SAN FRANCISCO -- California's director of water resources last week expressed pessimism about the prospects for building dam and conveyance projects to meet the state's huge water needs.

About 1,200 dams exist in California, and "I'll be surprised if another 20 get built in the next 100 years," David N. Kennedy, director of California's Department of Water Resources, said Thursday.

Mr. Kennedy spoke at a luncheon Thursday sponsored jointly by the San Francisco Municipal Forum and the Association of California Water Agencies.

Numerous federal and state laws -- particularly those focusing on environmental concerns -- have hampered efforts to build water storage facilities, Mr. Kennedy said. In some regards, however, Mr. Kennedy noted that environmental impact reports "are the simplest part of our life."

In the past 20 years, "multiple claimants with various legal standing" have not only complicated the water situation but also "thrown into question what is a secure and reliable water supply," he said.

Much of the pressure is coming from the federal government in such areas as endangered species laws, he said. For example, a potential ruling to protect a small fish called the delta smelt could throw two-thirds of the state's water supply into "a new status" that could force changes in the way water is managed, Mr. Kennedy explained.

He cautioned that "there has to be some balance" among the competing interests, adding that it is probably "going to take everybody being in trouble" for Congress and the state Legislature to develop workable long-term water policies.

Water has always been a critical issue in California, but it moved to a front burner in recent months after the state's five-year drought prompted serious cutbacks and price increases.

Heavier-than-normal rainfall in March helped stave off some of the more severe measures. But without decent rainfall in the autumn, storage reservoirs will be at very low levels by November, and water concerns will be "back on the front pages," Mr. Kennedy said.

He stressed that the outlook "is not all bad" and discussed some of the political solutions in process.

He noted, for example, that many observers consider the state's water bank experiment a success so far. Under the water bank concept, the state serves as a middleman in matching prospective water sellers with buyers. The concept generally entails having individual farmers or agricultural districts sell water for use in urban areas.

Mr. Kennedy also said "it's a hopeful sign" that the three major water interest groups -- urban users, agricultural users, and environmental groups -- have been trying to lay the groundwork for some type of political settlement. "These three groups have to reach an accommodation," Mr. Kennedy said.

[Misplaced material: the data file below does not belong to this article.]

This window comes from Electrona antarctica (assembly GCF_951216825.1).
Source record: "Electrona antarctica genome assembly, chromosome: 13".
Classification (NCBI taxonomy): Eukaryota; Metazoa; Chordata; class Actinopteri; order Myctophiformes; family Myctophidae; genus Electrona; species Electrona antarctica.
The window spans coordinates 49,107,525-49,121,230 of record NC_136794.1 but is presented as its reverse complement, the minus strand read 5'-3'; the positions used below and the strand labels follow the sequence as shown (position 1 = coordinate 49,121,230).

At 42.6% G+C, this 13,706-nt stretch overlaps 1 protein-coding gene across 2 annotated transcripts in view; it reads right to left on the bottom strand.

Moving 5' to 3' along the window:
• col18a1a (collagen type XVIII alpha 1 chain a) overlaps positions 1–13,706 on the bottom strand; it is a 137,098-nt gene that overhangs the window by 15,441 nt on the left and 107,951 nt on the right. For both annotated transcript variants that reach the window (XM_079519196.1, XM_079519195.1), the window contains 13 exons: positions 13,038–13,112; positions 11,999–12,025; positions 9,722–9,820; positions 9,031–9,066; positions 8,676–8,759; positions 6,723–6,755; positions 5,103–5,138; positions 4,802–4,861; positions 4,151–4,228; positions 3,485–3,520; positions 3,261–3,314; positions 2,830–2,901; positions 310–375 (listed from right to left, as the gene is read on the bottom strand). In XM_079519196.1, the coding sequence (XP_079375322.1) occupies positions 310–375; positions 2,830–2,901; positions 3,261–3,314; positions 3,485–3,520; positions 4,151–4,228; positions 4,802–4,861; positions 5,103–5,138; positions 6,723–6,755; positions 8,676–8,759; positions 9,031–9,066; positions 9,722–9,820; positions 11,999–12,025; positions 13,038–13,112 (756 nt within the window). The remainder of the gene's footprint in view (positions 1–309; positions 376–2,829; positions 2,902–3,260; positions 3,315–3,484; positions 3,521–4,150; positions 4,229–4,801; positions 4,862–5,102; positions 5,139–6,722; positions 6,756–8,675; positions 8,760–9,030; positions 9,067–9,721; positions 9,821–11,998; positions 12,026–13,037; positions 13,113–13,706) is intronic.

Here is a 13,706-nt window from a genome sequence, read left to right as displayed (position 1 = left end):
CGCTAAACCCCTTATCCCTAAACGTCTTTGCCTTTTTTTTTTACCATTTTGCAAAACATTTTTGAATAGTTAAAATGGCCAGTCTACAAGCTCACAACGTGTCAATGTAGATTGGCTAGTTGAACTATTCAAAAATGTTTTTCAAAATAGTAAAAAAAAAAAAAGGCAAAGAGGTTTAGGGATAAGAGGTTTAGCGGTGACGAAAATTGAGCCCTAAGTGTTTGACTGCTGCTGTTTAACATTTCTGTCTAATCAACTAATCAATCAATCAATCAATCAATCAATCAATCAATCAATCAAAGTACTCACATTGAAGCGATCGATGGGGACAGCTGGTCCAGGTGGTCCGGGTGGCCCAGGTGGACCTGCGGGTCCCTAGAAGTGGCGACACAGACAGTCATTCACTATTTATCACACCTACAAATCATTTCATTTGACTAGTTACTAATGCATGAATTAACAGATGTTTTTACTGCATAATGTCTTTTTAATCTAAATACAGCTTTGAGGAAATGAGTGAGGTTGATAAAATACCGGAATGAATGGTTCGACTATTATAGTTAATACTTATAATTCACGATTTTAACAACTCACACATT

During a question-and-anser session, Mr. kennedy was asked to clarify what he meant by the "Northern California situation" that also complicates water management in the state.

Mr. Kennedy noted that there is "tremendous opposition" in Northern California, where much of the supply exists, to sending water to Southern California.

He cited the overwhelming majority of Northern Californians who voted against the Peripheral Canal project a decade ago. "That's a fact of life" and may be the limitation that forces Southern California to rely on development of alternate water sources, Mr. Kennedy said.

The Peripheral Canal was a proposed channel around the edge of the Sacramento-San Joaquin Delta that would have enhanced the efficiency of water transfers from one of California's most important drinking water supplies.

But Southern California also faces challenges in tapping sources, such as the Colorado River, where other states have a say Southern California "is not greatly beloved anywhere" when it comes to water negotiations, said Mr. Kennedy, who served as assistant general manager of the Metropolitan Water District of Southern California until appointment to his current post in 1983.

Plants that desalt ocean water are one potential solution, Mr. Kennedy said, but he noted that expense will be "the basic problem" limiting the attractiveness of the technology. Desalted water costs at least five times as much as most of Southern California's existing water supply.

In response to a question about a proposed pipeline to bring water from Alaska, Mr. Kennedy said "I can't find any water supply people who think" the project has merit, partly because it would be too expensive.

Another luncheon participant asked about the status of the proposed Auburn Dam near Sacramento. Mr. Kennedy said the dam seems most viable now as a flood control project, rather than as a multiple-purpose project to store water and generate power.

The environmental community has said it will make the water storage project -- which would flood an upstream canyon -- a national issue, and Mr. Kennedy said "my own sense is that there is not enough support to override" such objections.

One problem with building new dams is that there simply are not as many sites available, Mr. Kennedy noted, especially because some of the more attractive sites also are off-limits because of laws protecting wild and scenic rivers.

But "one thing that has struck me is that people don't like water shortages," Mr. Kennedy said, and he hoped that would aid efforts to develop new supplies.

Some headway has been made, he said, including potential construction of the Los Banos Grandes reservoir in Central California and possible creation of a below-ground water reservoir in Kern County that would bank Northern California water during wet months.

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